Life After Beth (15) | Film Review

Life After Beth, dir/wr. Jeff Baena, Aubrey Plaza, Dane DeHaan, Molly Shannon, John C. Reilly, Anna Kendrick, Cheryl Hines, Paul Reiser

There seems to be something of a resurgence (or reanimation, if you like) of zombies on our screens. Trailblazed undoubtedly by AMC's The Walking Dead, now in its fifth year (and renewed for a sixth), we've had many, many variations on a theme; like vampires, zombies' similarly undead counterparts, there's great pathos to be rung from creatures caught between two realms. Baena's film vaguely treads Edgar Wright's Shaun Of The Dead path, a romzomcom that could easily be an April Ludgate dream-sequence in an extended episode of Parks And Recreation. The flimsy plot concerns Zach (DeHaan) grieving over his girlfriend Beth's (Plaza) death at the fangs of a snake whilst out hiking. But a few days later, Beth is back at her parents' house, breezy and hazily-memoried about recent events. Zach, who was having doubts about their relationship pre-bite, now feels conflicted at having his girl back and with it, another chance at happiness, but suspicious of her somewhat changed temperament. The set-up is the best part of the movie with some genuinely provocative musings on grief's screaming heartache and the morality of accepting the unnatural to assuage such pain. But the film seems less content on exploring Beth's ebbing humanity (something even The Walking Dead hasn't successfully confronted - yet) and instead descends into tired comedic armageddon of the sort we've seen many times before. Plaza, whose ever nimble-footed Janus-face can go from heart-meltingly adorable to the most bloodless of death-stares in a fraction of a heartbeat, enjoys a persuasive transformation as the darkness takes over, and DeHaan, so memorably nuanced in his psychosis in Josh Trank's Chronicle, barely has much of a character arc with which to truly make an impact. Too weak-lined for a comedy and too toothless for horror, Life After Beth too finds itself trapped in a netherworld of uncertain identity.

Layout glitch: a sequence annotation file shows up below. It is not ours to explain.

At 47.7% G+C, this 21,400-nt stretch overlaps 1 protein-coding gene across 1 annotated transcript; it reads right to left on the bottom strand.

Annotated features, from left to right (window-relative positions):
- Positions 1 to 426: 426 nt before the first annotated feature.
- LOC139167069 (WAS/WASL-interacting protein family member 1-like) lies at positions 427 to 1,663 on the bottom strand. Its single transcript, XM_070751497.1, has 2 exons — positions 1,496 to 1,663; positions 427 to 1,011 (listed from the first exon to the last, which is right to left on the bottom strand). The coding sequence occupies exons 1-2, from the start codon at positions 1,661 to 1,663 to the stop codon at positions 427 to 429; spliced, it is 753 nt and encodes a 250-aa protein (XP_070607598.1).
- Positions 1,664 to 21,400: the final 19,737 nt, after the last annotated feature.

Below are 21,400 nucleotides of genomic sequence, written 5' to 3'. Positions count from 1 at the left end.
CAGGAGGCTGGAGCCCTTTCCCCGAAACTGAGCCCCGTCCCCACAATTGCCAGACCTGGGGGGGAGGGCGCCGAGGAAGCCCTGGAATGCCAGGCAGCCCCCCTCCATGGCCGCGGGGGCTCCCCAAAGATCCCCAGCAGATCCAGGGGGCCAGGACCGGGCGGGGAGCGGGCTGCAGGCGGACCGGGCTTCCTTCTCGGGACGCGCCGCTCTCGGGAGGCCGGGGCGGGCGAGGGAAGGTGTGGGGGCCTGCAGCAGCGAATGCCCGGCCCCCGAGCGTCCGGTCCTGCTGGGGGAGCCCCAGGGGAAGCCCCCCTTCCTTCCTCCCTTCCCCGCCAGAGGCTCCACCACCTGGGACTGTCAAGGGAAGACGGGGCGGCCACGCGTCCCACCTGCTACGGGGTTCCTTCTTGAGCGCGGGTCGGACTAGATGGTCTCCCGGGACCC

The Mothman Prophecies (12) | Film Review

The Mothman Prophecies, dir. Mark Pellington, scr. Richard Hatem, based on The Mothman Prophecies by John Keel, st. Richard Gere, Laura Linney, Will Patton, Debra Messing, Alan Bates